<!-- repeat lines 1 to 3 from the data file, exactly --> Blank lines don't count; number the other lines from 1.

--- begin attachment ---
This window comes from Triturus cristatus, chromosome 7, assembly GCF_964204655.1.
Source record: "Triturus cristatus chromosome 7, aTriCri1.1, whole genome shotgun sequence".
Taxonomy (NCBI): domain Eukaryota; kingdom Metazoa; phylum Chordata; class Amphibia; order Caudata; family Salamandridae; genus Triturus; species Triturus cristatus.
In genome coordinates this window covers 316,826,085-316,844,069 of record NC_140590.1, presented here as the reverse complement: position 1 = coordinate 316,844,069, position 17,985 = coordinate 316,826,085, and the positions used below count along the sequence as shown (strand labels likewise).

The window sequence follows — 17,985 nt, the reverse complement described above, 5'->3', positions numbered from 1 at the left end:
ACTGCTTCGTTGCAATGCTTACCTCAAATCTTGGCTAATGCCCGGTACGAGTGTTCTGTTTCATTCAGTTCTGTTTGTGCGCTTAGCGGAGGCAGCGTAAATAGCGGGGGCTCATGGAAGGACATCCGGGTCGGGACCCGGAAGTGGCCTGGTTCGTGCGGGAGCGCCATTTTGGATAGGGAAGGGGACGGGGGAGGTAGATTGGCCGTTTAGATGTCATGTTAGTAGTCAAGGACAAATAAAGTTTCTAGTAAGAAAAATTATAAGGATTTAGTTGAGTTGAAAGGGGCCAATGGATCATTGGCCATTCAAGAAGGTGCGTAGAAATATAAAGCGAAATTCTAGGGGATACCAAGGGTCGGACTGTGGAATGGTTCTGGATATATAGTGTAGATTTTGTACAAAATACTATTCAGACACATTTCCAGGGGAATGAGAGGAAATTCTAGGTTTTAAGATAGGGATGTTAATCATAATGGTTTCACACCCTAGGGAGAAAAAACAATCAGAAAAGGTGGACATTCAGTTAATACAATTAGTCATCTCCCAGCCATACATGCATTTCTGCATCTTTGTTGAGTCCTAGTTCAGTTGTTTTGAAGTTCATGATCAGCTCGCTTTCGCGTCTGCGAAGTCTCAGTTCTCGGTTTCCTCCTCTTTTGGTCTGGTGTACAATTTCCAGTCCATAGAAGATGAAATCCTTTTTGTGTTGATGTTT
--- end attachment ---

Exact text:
This window comes from Triturus cristatus, chromosome 7, assembly GCF_964204655.1.
Source record: "Triturus cristatus chromosome 7, aTriCri1.1, whole genome shotgun sequence".
Taxonomy (NCBI): domain Eukaryota; kingdom Metazoa; phylum Chordata; class Amphibia; order Caudata; family Salamandridae; genus Triturus; species Triturus cristatus.